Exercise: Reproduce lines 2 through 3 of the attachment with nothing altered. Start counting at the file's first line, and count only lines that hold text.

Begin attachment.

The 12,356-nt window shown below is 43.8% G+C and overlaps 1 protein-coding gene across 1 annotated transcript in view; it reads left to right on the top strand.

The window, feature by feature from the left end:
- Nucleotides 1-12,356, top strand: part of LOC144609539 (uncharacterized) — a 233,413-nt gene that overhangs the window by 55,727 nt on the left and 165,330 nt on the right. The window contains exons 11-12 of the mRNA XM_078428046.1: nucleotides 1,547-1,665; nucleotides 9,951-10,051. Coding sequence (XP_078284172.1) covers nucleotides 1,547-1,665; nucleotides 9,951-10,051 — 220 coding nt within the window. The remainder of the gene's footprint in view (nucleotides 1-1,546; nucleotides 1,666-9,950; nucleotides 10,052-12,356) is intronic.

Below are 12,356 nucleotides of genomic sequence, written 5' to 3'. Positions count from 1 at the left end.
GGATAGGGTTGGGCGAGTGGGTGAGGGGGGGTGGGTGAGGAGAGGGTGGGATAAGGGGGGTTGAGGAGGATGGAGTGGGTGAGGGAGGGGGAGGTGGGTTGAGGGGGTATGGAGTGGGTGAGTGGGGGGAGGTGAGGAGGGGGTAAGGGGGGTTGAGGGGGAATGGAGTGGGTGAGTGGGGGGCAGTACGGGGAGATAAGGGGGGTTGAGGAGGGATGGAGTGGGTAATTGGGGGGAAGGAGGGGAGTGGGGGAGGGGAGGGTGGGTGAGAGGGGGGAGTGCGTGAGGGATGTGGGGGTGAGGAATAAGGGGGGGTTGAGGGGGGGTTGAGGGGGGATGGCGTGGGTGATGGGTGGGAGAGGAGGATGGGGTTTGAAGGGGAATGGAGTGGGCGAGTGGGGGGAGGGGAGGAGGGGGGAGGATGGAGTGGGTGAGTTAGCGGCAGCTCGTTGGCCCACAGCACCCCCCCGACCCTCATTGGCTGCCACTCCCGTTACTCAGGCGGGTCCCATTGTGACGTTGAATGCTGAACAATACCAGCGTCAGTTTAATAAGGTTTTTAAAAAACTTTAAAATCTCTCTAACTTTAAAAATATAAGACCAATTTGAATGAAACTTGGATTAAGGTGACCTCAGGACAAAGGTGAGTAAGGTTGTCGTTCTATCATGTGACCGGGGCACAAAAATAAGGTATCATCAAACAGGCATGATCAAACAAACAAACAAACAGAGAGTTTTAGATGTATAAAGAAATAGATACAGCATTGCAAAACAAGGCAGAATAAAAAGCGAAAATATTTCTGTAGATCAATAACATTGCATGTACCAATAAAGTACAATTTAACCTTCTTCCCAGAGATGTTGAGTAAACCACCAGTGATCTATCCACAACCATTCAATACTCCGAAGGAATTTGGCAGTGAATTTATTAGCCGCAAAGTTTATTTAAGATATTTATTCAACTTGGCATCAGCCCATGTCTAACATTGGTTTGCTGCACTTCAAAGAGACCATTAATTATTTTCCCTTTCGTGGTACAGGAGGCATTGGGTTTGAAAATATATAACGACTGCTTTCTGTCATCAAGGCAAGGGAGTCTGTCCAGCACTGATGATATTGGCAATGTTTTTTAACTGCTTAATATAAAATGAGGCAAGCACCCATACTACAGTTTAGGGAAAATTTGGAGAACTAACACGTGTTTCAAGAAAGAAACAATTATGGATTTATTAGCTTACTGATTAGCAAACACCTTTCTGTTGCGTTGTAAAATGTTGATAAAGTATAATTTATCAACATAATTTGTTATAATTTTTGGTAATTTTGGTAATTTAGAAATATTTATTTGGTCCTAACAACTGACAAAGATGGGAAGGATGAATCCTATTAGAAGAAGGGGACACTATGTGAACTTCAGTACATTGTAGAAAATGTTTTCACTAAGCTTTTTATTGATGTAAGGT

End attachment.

The window, feature by feature from the left end:
- Nucleotides 1-12,356, top strand: part of LOC144609539 (uncharacterized) — a 233,413-nt gene that overhangs the window by 55,727 nt on the left and 165,330 nt on the right. The window contains exons 11-12 of the mRNA XM_078428046.1: nucleotides 1,547-1,665; nucleotides 9,951-10,051. Coding sequence (XP_078284172.1) covers nucleotides 1,547-1,665; nucleotides 9,951-10,051 — 220 coding nt within the window. The remainder of the gene's footprint in view (nucleotides 1-1,546; nucleotides 1,666-9,950; nucleotides 10,052-12,356) is intronic.